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Microdeletion Analysis (Other)


88271(1), 88273(1), 88274(1) (plus appropriate tissue culture codes: 1 probe - 1 unit, 2 probes - 2 units, 3 probes - 3 units, 4 probes - 4 units, 5 probes - 5 units, 6 probes - 6 units) 88271(2), 88273(2), (for Angelman syndrome or Prader-Willi syndrome)

It is standard of care to diagnose microdeletion syndromes using fluorescence in situ hybridization (FISH).  Available microdeletion analyses include:  Angelman syndrome, cri-du-chat, DiGeorge/Velocardiofacial syndromes, Kallman syndrome, Miller-Dieker syndrome, Prader-Willi syndrome, Smith-Magenis syndrome, steroid sulfatase deficiency (X-linked ichthyosis),  Williams syndrome, Wolf-Hirschhorn syndrome.

Test Details


It is standard of care to diagnose microdeletion syndromes using fluorescence in situ hybridization (FISH).


Microdeletion Syndrome Analysis, Fluorescence in situ Hybridization (FISH);


Fluorescence in situ hybridization (FISH)

Pregnancy Week

0–13 Weeks
14–21 Weeks
22+ Weeks

Specimen Requirements


Whole blood


Adult: 5-10 mL / Child: 2-5 mL  (less for newborn)


Green-top (sodium heparin) tube; fixed-cell pellet or slides/coverslips of fixed metaphase cell preparations

Special Instructions

Other specimen types may be appropriate for testing. Call a laboratory genetic coordinator prior to obtaining specimens.

Causes for Rejection

Broken or dirty slides; excessive cellular debris; stains on slides

Storage Instructions

Maintain specimens at room temperature.

Additional Information

Angelman syndrome (AS) is characterized by severe developmental delay/mental retardation, absence of speech, ataxic gait, inappropriate laughter, hand-flapping and, less frequently, microcephaly and seizures. AS is not usually suspected in the first year of life, but becomes a consideration between 1-4 years of age.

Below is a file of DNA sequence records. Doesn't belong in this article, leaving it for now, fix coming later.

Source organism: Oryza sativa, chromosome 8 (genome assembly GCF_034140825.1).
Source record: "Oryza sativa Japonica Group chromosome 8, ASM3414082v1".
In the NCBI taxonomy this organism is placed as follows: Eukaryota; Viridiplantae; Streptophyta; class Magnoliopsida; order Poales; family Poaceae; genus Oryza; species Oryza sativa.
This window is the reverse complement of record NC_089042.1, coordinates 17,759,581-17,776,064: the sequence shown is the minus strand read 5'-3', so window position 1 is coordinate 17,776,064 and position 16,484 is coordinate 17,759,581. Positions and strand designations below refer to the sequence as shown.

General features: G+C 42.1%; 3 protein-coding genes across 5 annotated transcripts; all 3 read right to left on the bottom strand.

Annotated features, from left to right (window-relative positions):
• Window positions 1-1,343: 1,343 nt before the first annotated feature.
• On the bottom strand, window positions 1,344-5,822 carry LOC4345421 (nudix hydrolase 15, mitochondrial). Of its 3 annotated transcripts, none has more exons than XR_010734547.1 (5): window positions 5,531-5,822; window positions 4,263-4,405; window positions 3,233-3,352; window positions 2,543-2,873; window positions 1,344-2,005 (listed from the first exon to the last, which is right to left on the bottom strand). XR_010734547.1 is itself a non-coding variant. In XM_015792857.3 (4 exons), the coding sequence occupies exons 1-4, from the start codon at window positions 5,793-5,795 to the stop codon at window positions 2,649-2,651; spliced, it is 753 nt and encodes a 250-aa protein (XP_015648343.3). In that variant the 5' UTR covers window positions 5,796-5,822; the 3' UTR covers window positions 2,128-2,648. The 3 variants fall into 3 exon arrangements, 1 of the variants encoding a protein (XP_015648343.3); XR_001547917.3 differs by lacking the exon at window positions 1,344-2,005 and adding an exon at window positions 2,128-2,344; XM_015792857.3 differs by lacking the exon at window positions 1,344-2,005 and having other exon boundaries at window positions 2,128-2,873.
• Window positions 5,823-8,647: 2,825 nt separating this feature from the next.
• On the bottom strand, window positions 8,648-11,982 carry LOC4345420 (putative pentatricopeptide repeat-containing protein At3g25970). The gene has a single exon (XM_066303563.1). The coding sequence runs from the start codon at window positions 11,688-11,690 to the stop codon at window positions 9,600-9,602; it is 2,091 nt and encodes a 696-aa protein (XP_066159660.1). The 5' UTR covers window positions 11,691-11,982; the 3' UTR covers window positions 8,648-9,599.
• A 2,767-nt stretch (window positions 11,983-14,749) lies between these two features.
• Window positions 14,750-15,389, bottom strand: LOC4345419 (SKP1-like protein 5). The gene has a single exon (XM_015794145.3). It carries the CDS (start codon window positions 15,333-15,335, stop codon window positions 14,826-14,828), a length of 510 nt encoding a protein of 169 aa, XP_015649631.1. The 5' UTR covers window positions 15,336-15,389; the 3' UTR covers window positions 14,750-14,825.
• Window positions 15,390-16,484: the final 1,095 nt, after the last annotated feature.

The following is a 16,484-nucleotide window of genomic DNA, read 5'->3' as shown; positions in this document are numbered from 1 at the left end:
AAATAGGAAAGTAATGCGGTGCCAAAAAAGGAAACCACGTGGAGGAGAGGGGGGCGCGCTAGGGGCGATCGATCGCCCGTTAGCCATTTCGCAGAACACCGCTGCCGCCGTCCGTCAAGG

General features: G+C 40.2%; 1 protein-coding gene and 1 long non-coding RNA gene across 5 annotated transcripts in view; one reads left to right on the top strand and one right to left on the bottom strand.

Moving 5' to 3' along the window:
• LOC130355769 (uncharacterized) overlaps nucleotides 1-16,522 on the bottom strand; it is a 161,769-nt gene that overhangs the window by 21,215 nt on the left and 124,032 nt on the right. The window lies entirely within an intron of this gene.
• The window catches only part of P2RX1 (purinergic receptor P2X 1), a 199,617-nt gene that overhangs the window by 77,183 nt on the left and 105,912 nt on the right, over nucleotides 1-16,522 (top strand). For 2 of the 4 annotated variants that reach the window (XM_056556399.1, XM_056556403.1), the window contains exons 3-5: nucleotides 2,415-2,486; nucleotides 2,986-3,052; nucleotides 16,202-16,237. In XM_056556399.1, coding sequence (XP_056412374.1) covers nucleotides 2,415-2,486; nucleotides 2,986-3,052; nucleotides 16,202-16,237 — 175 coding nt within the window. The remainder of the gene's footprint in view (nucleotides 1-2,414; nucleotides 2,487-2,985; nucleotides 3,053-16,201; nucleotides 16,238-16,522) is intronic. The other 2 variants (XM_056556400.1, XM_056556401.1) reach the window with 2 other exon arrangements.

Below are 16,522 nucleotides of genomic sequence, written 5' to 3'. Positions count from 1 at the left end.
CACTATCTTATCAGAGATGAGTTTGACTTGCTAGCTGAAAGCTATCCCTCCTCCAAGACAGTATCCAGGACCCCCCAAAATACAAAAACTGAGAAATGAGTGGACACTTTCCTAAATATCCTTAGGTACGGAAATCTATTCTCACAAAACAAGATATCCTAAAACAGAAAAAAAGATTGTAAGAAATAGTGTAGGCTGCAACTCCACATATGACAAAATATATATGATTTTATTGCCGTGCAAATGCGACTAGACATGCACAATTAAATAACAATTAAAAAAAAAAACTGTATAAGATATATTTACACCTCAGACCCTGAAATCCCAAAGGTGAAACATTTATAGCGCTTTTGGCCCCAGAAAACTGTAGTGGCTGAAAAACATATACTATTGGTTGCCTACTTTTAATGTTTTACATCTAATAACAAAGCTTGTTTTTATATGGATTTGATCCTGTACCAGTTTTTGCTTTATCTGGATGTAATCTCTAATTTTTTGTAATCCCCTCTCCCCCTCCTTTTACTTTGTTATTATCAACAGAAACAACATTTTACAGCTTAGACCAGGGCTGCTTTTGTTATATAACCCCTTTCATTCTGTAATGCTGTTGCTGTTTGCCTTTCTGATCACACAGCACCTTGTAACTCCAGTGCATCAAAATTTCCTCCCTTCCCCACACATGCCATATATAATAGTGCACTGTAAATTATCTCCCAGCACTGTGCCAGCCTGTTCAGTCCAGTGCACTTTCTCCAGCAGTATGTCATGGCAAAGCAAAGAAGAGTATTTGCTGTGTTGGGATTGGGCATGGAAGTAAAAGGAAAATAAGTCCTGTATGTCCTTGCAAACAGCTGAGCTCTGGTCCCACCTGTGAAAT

Cri-du-chat is characterized by dysmorphic facial features, microcephaly, growth deficiency, intellectual disability, speech delay and a characteristic “cat-like” cry.

DiGeorge/Velocardiofacial syndromes are due to 22q11 .2 deletions. DiGeorge syndrome is a genetic disorder characterized by hypocalcemia, congenital heart defects, cleft lip and/or palate, microcephaly and mild intellectual disability. Velocardiofacial syndrome is characterized by facial abnormalities, congenital heart defects, diminished muscle tone, small stature, psychomotor disability and/or learning disabilities.

Kallmann syndrome involves the hypothalamus, causing a hormone deficiency. Symptoms include: failure to enter puberty, lack of sexual drive, infertility (non-ovulation in women and azoospermia/oligospermia in men) and no sense of smell.

Miller-Dieker syndrome is characterized by lissencephaly ("smooth brain"), mental retardation and a distinct facial appearance.

Prader-Willi syndrome (PWS) is characterized by: hypotonia, failure to thrive in infancy, rapid weight gain/obesity between 12 months and 6 years, characteristic facial features, hypogonadism and mild to moderate intellectual disability.

Smith-Magenis syndrome is characterized by flattened mid-face; down-turned mouth; hypotonia; short, broad hands; mental retardation; chronic sleep disturbance and self-injurious behavior.

Steroid sulfatase deficiency (X-linked ichthyosis) has a variable presentation characterized by dry, scaly skin, sparse hair and conical teeth in affected males.

Williams syndrome is a genetic disorder characterized by "elfin" facial features, intellectual disability, growth deficiency, hypercalcemia and cardiovascular disease.

Wolf-Hirschhorn syndrome is characterized by microcephaly, growth deficiency, intellectual disability and characteristic facial features.




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